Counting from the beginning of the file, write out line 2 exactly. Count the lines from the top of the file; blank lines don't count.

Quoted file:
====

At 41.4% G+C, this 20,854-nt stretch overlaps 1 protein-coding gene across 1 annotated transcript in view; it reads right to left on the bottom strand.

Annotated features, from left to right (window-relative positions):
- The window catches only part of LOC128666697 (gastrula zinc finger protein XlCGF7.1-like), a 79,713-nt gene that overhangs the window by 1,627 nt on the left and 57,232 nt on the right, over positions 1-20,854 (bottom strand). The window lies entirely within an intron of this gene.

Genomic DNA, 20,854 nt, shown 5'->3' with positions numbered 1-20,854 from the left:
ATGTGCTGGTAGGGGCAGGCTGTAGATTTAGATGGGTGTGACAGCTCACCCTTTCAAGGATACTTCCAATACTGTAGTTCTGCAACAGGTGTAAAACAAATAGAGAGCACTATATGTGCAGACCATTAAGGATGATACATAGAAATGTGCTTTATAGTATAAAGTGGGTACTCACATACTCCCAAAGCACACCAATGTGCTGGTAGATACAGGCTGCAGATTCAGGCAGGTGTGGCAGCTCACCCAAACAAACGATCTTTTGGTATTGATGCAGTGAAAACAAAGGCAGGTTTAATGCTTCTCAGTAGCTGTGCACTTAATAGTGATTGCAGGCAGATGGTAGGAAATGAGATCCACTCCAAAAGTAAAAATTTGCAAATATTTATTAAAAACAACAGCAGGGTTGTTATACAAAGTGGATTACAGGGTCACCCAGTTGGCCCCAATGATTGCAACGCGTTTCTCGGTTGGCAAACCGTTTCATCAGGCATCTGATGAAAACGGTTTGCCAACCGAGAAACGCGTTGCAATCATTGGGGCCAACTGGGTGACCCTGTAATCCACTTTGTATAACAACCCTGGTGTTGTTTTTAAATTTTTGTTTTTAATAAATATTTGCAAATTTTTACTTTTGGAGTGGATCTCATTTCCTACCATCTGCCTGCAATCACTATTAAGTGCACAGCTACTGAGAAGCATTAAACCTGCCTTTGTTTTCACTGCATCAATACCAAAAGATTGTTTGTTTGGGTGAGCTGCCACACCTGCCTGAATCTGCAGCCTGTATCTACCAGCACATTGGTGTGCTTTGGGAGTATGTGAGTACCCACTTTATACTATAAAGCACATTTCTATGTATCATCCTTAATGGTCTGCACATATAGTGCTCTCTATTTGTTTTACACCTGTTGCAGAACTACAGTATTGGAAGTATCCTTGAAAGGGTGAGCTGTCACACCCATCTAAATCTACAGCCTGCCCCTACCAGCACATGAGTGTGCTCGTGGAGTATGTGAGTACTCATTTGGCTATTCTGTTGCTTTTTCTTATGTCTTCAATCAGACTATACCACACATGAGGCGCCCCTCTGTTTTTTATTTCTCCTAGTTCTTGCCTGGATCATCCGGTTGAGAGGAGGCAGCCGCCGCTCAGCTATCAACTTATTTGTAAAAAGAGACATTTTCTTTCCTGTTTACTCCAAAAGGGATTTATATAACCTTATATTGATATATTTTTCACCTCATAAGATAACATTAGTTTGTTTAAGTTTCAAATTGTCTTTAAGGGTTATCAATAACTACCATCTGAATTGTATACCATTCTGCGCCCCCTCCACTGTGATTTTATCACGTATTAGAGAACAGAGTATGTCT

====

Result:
Annotated features, from left to right (window-relative positions):